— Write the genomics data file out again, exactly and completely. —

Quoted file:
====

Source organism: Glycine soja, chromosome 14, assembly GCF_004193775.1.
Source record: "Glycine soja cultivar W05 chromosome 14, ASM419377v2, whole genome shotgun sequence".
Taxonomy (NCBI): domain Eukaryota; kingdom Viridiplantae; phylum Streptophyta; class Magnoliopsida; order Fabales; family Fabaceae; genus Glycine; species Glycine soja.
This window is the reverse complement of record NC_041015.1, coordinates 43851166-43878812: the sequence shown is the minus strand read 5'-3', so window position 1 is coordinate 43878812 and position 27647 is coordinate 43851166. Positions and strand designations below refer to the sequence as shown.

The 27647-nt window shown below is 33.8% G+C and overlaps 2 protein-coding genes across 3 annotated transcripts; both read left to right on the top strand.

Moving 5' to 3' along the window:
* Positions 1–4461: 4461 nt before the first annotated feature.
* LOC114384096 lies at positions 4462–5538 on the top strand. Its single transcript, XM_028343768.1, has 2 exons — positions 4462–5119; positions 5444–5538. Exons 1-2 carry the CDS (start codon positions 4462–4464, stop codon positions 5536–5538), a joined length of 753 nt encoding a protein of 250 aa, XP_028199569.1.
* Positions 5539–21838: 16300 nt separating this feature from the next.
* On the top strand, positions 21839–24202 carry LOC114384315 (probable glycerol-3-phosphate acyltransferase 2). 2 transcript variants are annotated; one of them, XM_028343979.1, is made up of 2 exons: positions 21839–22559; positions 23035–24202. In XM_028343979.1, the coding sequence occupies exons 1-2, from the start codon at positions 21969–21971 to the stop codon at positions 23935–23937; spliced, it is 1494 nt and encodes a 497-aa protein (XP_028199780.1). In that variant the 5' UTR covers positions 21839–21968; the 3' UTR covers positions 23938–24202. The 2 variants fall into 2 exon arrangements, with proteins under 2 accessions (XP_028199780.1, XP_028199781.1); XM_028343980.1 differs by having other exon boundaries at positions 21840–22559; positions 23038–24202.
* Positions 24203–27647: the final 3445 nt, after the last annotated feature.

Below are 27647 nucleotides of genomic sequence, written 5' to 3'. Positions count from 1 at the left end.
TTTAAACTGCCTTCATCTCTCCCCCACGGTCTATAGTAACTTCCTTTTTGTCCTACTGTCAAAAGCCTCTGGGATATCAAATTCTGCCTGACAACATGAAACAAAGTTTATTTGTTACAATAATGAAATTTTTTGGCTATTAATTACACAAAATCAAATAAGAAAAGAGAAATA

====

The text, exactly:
Source organism: Glycine soja, chromosome 14, assembly GCF_004193775.1.
Source record: "Glycine soja cultivar W05 chromosome 14, ASM419377v2, whole genome shotgun sequence".
Taxonomy (NCBI): domain Eukaryota; kingdom Viridiplantae; phylum Streptophyta; class Magnoliopsida; order Fabales; family Fabaceae; genus Glycine; species Glycine soja.
This window is the reverse complement of record NC_041015.1, coordinates 43851166-43878812: the sequence shown is the minus strand read 5'-3', so window position 1 is coordinate 43878812 and position 27647 is coordinate 43851166. Positions and strand designations below refer to the sequence as shown.

The 27647-nt window shown below is 33.8% G+C and overlaps 2 protein-coding genes across 3 annotated transcripts; both read left to right on the top strand.

Moving 5' to 3' along the window:
* Positions 1–4461: 4461 nt before the first annotated feature.
* LOC114384096 lies at positions 4462–5538 on the top strand. Its single transcript, XM_028343768.1, has 2 exons — positions 4462–5119; positions 5444–5538. Exons 1-2 carry the CDS (start codon positions 4462–4464, stop codon positions 5536–5538), a joined length of 753 nt encoding a protein of 250 aa, XP_028199569.1.
* Positions 5539–21838: 16300 nt separating this feature from the next.
* On the top strand, positions 21839–24202 carry LOC114384315 (probable glycerol-3-phosphate acyltransferase 2). 2 transcript variants are annotated; one of them, XM_028343979.1, is made up of 2 exons: positions 21839–22559; positions 23035–24202. In XM_028343979.1, the coding sequence occupies exons 1-2, from the start codon at positions 21969–21971 to the stop codon at positions 23935–23937; spliced, it is 1494 nt and encodes a 497-aa protein (XP_028199780.1). In that variant the 5' UTR covers positions 21839–21968; the 3' UTR covers positions 23938–24202. The 2 variants fall into 2 exon arrangements, with proteins under 2 accessions (XP_028199780.1, XP_028199781.1); XM_028343980.1 differs by having other exon boundaries at positions 21840–22559; positions 23038–24202.
* Positions 24203–27647: the final 3445 nt, after the last annotated feature.

Below are 27647 nucleotides of genomic sequence, written 5' to 3'. Positions count from 1 at the left end.
TTTAAACTGCCTTCATCTCTCCCCCACGGTCTATAGTAACTTCCTTTTTGTCCTACTGTCAAAAGCCTCTGGGATATCAAATTCTGCCTGACAACATGAAACAAAGTTTATTTGTTACAATAATGAAATTTTTTGGCTATTAATTACACAAAATCAAATAAGAAAAGAGAAATA